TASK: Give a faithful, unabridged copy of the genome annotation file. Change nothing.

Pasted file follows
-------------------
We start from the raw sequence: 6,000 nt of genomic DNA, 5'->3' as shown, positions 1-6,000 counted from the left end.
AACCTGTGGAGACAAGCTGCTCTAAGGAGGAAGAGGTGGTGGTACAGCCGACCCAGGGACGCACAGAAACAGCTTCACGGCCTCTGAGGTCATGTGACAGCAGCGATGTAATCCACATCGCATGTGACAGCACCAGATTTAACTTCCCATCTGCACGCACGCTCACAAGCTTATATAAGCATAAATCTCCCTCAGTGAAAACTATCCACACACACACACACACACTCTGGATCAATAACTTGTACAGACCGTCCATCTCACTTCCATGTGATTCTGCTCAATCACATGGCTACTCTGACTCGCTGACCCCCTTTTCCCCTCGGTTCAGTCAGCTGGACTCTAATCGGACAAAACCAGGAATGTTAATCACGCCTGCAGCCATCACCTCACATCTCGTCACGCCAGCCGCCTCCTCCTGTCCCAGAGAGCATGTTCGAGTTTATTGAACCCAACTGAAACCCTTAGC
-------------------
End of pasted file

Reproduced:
We start from the raw sequence: 6,000 nt of genomic DNA, 5'->3' as shown, positions 1-6,000 counted from the left end.
AACCTGTGGAGACAAGCTGCTCTAAGGAGGAAGAGGTGGTGGTACAGCCGACCCAGGGACGCACAGAAACAGCTTCACGGCCTCTGAGGTCATGTGACAGCAGCGATGTAATCCACATCGCATGTGACAGCACCAGATTTAACTTCCCATCTGCACGCACGCTCACAAGCTTATATAAGCATAAATCTCCCTCAGTGAAAACTATCCACACACACACACACACACTCTGGATCAATAACTTGTACAGACCGTCCATCTCACTTCCATGTGATTCTGCTCAATCACATGGCTACTCTGACTCGCTGACCCCCTTTTCCCCTCGGTTCAGTCAGCTGGACTCTAATCGGACAAAACCAGGAATGTTAATCACGCCTGCAGCCATCACCTCACATCTCGTCACGCCAGCCGCCTCCTCCTGTCCCAGAGAGCATGTTCGAGTTTATTGAACCCAACTGAAACCCTTAGC